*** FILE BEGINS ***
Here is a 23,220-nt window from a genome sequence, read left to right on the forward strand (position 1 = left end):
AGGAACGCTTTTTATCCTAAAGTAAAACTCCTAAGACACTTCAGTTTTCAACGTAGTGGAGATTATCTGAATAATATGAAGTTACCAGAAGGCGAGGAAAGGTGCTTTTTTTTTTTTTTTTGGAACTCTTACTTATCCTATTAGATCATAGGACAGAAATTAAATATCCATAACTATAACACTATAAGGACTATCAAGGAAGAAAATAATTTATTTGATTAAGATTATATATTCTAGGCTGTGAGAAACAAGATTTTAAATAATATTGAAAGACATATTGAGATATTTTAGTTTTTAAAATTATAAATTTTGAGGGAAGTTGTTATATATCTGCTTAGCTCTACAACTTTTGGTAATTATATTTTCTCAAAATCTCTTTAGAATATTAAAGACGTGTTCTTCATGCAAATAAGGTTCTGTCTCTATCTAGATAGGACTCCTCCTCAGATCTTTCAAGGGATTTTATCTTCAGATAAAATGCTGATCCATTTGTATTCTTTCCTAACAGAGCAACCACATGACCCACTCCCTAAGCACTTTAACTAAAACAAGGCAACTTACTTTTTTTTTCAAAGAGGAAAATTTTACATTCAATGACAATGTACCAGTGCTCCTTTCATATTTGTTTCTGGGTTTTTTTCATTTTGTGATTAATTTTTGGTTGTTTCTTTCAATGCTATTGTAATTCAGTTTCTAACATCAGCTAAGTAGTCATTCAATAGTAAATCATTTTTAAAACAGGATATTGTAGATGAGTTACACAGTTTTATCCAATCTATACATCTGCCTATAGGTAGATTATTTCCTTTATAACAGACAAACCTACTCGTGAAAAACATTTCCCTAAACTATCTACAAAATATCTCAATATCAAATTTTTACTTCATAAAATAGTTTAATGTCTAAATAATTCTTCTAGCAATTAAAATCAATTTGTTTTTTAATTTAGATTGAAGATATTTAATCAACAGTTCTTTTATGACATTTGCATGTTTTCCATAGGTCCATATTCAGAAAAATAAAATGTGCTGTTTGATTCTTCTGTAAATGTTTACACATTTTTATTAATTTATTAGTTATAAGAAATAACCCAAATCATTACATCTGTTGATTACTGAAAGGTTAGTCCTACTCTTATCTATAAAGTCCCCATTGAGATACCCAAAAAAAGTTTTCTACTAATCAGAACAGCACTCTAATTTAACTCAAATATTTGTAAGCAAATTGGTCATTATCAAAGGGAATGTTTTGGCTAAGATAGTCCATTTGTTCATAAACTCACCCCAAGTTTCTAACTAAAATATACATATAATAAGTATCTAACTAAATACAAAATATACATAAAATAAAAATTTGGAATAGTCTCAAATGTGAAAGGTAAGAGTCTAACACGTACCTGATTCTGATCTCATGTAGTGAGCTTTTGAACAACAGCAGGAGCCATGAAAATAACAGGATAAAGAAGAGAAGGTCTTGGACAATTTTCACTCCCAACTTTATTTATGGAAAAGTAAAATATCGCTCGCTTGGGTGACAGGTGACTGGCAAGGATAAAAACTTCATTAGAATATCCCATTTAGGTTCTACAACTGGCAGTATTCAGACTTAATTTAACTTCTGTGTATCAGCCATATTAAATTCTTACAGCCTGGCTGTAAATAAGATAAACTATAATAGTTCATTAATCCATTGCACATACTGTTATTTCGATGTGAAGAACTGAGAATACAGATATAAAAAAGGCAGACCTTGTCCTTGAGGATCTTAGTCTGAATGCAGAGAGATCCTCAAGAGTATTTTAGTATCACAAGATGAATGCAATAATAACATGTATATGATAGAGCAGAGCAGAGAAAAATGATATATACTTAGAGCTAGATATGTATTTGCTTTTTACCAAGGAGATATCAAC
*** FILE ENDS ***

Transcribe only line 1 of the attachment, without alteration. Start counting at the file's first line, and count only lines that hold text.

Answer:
Here is a 23,220-nt window from a genome sequence, read left to right on the forward strand (position 1 = left end):